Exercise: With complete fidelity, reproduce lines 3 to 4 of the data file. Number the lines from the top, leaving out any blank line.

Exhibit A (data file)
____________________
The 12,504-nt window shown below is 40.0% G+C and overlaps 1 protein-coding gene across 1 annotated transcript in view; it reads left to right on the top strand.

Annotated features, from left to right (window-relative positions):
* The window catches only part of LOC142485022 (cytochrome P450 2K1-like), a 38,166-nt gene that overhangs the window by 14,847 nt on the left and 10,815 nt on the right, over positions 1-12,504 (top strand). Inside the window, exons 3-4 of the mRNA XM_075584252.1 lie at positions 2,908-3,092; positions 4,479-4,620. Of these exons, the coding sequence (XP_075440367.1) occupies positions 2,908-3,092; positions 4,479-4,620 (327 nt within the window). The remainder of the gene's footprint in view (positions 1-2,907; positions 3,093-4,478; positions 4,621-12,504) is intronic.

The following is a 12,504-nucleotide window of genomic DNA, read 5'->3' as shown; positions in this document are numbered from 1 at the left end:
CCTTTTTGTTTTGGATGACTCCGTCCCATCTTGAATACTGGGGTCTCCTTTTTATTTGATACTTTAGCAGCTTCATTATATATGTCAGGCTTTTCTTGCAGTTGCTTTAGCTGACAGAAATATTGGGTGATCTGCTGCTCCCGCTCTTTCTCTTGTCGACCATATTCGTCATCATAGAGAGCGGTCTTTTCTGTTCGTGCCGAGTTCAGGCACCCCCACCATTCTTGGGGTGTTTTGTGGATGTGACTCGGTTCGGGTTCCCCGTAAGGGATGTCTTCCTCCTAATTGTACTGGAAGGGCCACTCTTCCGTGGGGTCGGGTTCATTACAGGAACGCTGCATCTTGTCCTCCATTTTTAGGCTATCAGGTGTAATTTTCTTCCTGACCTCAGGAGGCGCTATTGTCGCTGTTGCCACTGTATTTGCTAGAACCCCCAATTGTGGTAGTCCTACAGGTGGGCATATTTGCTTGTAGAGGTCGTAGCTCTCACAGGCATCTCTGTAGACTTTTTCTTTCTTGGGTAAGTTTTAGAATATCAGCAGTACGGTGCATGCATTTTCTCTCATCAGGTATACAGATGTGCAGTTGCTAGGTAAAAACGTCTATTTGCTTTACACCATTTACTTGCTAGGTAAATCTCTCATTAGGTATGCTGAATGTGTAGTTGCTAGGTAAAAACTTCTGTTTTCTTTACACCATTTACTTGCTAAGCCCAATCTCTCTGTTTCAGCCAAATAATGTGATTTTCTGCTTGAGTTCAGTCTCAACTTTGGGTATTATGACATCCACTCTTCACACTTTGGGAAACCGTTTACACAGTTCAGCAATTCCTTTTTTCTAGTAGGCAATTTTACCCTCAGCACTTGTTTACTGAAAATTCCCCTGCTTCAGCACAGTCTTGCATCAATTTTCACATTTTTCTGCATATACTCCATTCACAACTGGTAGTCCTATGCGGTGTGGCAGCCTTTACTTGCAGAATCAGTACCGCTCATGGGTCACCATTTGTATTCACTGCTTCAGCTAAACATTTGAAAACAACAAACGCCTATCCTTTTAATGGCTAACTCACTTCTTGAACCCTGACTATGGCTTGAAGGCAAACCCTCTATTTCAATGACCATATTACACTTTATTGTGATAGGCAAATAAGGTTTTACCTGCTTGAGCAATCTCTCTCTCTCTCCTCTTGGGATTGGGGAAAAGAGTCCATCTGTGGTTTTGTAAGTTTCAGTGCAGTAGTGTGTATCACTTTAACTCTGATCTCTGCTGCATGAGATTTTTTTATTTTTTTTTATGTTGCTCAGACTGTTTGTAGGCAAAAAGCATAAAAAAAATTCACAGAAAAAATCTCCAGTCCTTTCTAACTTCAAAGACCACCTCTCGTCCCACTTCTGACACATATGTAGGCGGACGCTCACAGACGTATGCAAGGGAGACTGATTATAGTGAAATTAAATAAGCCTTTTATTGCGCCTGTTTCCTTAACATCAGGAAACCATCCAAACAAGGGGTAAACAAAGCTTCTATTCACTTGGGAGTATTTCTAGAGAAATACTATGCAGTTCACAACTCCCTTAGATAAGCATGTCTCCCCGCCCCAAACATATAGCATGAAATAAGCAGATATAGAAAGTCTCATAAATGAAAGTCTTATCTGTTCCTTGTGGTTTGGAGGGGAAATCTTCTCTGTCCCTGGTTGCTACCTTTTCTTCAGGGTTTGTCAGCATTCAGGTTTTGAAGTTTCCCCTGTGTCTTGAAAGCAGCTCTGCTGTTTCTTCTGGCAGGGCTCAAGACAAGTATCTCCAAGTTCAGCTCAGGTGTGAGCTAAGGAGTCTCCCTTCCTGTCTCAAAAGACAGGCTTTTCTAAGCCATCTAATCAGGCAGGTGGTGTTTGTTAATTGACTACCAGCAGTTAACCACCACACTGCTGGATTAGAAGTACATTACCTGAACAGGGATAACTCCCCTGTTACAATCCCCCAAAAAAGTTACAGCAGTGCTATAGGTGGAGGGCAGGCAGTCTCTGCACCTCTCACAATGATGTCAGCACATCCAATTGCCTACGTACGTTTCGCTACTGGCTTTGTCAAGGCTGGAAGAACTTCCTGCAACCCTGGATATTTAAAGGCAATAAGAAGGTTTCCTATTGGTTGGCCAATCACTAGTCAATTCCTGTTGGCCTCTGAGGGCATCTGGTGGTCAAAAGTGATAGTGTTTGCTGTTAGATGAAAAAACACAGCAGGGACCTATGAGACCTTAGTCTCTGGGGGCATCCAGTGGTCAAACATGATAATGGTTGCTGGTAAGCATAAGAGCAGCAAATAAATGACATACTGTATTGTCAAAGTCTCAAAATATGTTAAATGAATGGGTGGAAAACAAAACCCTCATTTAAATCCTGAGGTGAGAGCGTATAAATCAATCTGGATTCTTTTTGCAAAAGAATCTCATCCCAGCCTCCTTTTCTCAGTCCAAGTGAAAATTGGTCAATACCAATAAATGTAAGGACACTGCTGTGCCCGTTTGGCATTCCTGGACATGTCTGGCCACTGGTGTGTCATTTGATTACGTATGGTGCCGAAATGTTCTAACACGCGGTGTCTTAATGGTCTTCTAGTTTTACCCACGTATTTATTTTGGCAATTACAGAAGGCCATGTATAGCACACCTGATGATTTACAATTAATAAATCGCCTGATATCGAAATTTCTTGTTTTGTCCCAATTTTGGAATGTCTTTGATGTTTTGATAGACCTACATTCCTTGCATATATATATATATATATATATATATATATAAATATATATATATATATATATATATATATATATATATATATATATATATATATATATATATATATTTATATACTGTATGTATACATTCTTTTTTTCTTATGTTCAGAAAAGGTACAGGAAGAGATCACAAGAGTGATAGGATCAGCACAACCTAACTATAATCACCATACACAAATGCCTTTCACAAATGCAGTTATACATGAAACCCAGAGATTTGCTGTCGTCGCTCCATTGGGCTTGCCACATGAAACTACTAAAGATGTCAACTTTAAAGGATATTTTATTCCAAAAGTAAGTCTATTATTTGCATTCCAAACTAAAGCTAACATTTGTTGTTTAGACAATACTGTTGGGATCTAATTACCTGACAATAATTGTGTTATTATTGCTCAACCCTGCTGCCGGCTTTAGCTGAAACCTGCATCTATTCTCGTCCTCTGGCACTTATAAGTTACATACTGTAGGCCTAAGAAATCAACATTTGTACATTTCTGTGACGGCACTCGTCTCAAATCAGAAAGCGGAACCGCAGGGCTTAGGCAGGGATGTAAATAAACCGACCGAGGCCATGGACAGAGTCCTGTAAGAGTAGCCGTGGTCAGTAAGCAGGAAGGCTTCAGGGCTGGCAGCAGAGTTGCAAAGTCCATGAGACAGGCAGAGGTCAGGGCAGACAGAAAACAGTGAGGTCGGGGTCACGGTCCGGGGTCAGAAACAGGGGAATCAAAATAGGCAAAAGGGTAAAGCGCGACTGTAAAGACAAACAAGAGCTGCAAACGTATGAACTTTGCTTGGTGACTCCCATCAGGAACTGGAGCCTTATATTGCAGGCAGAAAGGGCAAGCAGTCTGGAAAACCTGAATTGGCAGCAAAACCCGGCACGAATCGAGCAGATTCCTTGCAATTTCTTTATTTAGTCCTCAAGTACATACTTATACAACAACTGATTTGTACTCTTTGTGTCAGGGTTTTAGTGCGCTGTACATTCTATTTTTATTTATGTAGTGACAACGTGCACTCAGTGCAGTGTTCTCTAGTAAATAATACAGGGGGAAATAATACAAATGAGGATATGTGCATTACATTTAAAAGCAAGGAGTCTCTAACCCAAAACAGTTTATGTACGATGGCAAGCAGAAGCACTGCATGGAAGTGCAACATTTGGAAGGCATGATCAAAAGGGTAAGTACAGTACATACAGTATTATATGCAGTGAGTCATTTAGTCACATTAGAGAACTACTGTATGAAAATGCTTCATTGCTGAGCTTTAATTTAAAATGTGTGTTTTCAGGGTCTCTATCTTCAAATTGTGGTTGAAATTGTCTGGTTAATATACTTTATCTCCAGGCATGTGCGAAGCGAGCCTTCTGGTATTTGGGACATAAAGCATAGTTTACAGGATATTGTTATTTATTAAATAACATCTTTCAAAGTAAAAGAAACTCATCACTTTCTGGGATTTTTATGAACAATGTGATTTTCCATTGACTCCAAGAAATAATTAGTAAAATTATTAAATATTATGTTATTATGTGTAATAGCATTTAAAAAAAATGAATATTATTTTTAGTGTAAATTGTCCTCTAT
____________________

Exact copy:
* The window catches only part of LOC142485022 (cytochrome P450 2K1-like), a 38,166-nt gene that overhangs the window by 14,847 nt on the left and 10,815 nt on the right, over positions 1-12,504 (top strand). Inside the window, exons 3-4 of the mRNA XM_075584252.1 lie at positions 2,908-3,092; positions 4,479-4,620. Of these exons, the coding sequence (XP_075440367.1) occupies positions 2,908-3,092; positions 4,479-4,620 (327 nt within the window). The remainder of the gene's footprint in view (positions 1-2,907; positions 3,093-4,478; positions 4,621-12,504) is intronic.

The following is a 12,504-nucleotide window of genomic DNA, read 5'->3' as shown; positions in this document are numbered from 1 at the left end: